Of course, the HTML WG will have to care and will have to do research, but if we just make this some free-for-all game it will be a lot worse.

  2. Anne van Kesteren Says:

    (The other reason for having invalid HTML is to aid authors by capturing authoring mistakes, et cetera. Forgot to mention that.)

  3. Benjamin Smedberg Says:

    Anne, that won’t imply any changes to the parsing, right? Only to the meaning/behavior of elements/attributes?

  4. Anne van Kesteren Says:

    Right, but since that can have an impact on display or behavior, it might be that we cannot use those element or attribute names at all. (Also, because of various legacy issues with the HTML syntax, it is likely that future versions of HTML will make slight modifications to the parsing rules.)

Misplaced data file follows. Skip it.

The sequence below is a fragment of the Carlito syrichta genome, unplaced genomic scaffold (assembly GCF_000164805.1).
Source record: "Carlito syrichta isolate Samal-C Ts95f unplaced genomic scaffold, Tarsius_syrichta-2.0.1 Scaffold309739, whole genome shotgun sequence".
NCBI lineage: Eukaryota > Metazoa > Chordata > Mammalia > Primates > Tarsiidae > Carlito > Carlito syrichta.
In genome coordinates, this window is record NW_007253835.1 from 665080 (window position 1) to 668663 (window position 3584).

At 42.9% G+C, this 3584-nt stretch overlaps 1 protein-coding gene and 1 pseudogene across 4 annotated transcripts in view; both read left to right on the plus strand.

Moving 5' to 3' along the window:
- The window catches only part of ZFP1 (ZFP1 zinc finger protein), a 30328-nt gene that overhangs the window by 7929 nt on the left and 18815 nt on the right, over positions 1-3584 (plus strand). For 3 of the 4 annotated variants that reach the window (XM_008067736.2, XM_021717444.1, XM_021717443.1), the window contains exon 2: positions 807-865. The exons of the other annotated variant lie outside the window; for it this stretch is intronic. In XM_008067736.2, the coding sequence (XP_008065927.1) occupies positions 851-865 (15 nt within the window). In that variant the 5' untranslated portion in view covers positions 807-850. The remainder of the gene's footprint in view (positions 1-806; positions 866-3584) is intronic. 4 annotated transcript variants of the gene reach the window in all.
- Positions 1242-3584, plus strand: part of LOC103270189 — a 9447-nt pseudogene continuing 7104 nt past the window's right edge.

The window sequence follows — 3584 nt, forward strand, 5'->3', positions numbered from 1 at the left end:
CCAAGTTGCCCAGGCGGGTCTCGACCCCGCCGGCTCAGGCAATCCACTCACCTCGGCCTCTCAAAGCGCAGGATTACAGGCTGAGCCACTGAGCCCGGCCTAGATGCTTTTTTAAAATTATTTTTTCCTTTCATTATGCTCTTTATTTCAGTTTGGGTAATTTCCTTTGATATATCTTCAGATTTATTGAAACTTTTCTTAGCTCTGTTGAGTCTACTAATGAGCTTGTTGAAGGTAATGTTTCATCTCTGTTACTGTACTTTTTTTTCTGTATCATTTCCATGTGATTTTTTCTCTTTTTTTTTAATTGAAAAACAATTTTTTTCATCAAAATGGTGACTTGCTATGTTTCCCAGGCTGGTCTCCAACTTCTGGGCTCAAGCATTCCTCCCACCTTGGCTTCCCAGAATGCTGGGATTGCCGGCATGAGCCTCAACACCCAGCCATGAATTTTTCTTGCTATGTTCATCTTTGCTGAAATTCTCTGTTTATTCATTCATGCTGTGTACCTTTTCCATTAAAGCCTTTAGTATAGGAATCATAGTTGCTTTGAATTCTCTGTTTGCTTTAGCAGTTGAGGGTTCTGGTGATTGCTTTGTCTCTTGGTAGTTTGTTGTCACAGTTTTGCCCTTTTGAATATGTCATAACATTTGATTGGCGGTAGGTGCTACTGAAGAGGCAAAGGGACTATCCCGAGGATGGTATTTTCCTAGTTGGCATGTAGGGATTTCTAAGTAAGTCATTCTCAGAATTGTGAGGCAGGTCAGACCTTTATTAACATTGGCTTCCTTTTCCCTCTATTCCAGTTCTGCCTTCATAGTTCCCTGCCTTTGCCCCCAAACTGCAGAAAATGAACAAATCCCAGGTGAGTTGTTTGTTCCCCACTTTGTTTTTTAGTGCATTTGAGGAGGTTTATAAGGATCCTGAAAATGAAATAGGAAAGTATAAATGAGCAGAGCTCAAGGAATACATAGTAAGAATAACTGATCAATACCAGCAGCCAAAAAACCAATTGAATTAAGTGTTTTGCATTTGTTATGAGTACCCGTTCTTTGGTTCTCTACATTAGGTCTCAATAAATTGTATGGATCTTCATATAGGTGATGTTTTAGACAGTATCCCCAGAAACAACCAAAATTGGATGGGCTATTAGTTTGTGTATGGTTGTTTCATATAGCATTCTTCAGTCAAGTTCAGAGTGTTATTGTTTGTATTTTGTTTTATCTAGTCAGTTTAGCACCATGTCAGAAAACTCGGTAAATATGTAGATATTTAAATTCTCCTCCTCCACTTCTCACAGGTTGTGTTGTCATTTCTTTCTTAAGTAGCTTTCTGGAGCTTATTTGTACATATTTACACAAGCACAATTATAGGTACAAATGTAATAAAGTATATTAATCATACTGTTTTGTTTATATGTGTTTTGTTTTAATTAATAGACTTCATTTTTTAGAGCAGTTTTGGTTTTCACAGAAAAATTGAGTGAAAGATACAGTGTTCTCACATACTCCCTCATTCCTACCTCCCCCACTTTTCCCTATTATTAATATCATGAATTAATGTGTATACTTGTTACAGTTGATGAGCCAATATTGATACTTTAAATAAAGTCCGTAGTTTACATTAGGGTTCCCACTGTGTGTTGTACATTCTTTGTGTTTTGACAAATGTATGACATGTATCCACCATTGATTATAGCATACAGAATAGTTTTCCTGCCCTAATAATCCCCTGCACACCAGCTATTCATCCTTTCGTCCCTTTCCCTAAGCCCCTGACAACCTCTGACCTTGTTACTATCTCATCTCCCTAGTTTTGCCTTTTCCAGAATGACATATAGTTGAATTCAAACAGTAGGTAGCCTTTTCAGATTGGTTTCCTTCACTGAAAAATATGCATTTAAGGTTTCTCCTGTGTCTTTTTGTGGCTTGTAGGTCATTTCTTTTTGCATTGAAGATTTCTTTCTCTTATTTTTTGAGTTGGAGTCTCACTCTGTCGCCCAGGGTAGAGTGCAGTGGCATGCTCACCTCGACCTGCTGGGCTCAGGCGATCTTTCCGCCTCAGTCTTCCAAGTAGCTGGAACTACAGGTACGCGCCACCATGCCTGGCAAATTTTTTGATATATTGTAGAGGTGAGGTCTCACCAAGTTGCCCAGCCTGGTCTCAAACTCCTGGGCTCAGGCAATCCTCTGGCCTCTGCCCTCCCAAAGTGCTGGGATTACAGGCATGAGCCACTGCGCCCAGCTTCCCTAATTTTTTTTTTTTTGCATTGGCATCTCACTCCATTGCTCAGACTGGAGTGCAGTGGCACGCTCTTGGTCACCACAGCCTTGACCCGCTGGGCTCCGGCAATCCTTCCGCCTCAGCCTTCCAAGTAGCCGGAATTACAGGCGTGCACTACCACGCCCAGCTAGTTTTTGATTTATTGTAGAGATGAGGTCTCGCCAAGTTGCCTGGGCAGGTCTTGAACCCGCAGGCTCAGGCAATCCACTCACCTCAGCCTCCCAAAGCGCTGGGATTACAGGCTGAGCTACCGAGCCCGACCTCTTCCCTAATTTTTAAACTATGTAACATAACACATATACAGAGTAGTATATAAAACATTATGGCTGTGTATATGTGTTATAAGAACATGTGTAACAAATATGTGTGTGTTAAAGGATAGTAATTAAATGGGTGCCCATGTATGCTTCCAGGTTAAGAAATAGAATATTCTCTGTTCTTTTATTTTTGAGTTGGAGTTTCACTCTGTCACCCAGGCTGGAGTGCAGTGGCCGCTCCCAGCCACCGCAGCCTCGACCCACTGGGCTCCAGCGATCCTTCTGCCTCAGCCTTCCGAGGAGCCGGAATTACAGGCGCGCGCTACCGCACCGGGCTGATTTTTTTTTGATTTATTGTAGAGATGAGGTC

5. Boris Says:

    Anne, the thing is that we already had “valid” vs “invalid” in HTML4… and when doing HTML5 we still ended up having to reverse-engineer the web in terms of what element and attribute names we could use. So I’m not sure having this concept of “invalid HTML” will help much with HTML6.

  6. Henri Sivonen Says:

    “if you embed RDFa in HTML5, does it parse into a usable DOM? If not, are there specific changes to the parsing specification that will allow it to parse to a usable DOM?”

    My main objection to RDFa is that it parses do different DOMs in text/html and application/xhtml+xml. The group that defined RDFa could have easily avoided this but didn’t. I’m not sure why they did it that way, but it’s well known that they don’t exactly like HTML5. It isn’t good to allow groups inject features that violate HTML Design Principles and the software reuse mechanisms that have been developed for HTML/XHTML keeping us on the treadmill adjusting the parsing algorithm in ways that contradict existing browser behavior instead of the other groups making HTML-friendly specs to begin with.